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Steel Making

Properties Of Alloy Steels
The following table shows the percentages of carbon, manganes...

Calibration Of Pyrometer With Common Salt
An easy and convenient method for standardization and one whi...

Heat Treatment Of Gear Blanks
This section is based on a paper read before the American Gea...

Liberty Motor Connecting Rods
The requirements for materials for the Liberty motor connecti...

Oil-hardening Steel
Heat slowly and uniformly to 1,450 deg.F. and forge thorough...

Steel Can Be Worked Cold
As noted above, steel can be worked cold, as in the case of ...

Steel Before The 1850's
In spite of a rapid increase in the use of machines and the ...

Hardening High-speed Steel
In forging use coke for fuel in the forge. Heat steel slowly ...

Carbon Tool Steel
Heat to a bright red, about 1,500 to 1,550 deg.F. Do not ham...

Standard Analysis
The selection of a standard analysis by the manufacturer is t...

Annealing Method
Forgings which are too hard to machine are put in pots with ...

Preparing Parts For Local Case-hardening
At the works of the Dayton Engineering Laboratories Company, ...

Carbon Steels For Different Tools
All users of tool steels should carefully study the different...

Hardness Testing
The word hardness is used to express various properties of me...

Typical Oil-fired Furnaces
Several types of standard oil-fired furnaces are shown herew...

Tensile Properties
Strength of a metal is usually expressed in the number of pou...

For Milling Cutters And Formed Tools
FORGING.--Forge as before.--ANNEALING.--Place the steel in a ...

Machineability
Reheating for machine ability was done at 100 deg. less than ...

Steel For Chisels And Punches
The highest grades of carbon or tempering steels are to be re...

Application To The Automotive Industry
The information given on the various parts of the Liberty eng...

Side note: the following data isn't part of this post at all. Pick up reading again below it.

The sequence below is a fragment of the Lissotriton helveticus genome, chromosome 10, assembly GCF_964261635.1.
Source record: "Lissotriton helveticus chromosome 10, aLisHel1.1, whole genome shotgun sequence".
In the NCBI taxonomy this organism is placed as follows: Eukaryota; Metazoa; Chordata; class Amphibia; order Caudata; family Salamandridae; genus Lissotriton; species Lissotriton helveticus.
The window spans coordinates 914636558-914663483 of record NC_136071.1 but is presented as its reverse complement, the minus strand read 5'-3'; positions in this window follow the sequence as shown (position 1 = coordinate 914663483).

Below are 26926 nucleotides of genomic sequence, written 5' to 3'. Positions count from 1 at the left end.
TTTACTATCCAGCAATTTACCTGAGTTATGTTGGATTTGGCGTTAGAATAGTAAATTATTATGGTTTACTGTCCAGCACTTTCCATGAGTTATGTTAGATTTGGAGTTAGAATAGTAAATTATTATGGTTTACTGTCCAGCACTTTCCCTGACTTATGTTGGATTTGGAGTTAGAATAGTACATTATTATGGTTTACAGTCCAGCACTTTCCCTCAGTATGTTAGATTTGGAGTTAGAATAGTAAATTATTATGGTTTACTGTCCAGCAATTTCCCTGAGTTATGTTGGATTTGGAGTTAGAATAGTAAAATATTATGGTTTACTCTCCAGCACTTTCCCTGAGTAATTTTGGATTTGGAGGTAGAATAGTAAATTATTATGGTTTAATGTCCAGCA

High-carbon Machinery Steel






Category: ANNEALING

The carbon content of this steel is above 30 points and is hardly
ever above 60 points or 0.60 per cent. Annealing such steel is
generally in quantity production and does not require the care that
the other steels need because it is very largely a much cheaper
product and a great deal of material is generally removed from
the outside surface.

The purpose for which this steel is annealed is a deciding factor
as to what heat to give it. If it is for machineability only, the
steel requires to be brought up slowly to just below the critical and
then slowly cooled in the furnace or ash pit. It must be thoroughly
covered so that there will be no access of cool air. If the annealing
is to increase ductility to the maximum extent it should be slowly
heated to slightly over the upper critical temperature and kept at
this heat for a length of time necessary for a thorough penetration
to the core, after which it can be cooled to about 1,200 deg.F., then
reheated to about 1,360 deg.F., when it can be removed and put in an
ash pit or covered with lime. If the annealing is just to relieve
strains, slow heating is not necessary, but the steel must be brought
up to a temperature not much less than a forging or rolling heat
and gradually cooled. Covering in this case is only necessary in
steel of a carbon content of more than 40 points.





Next: Annealing In Bone

Previous: Annealing Alloy Steel



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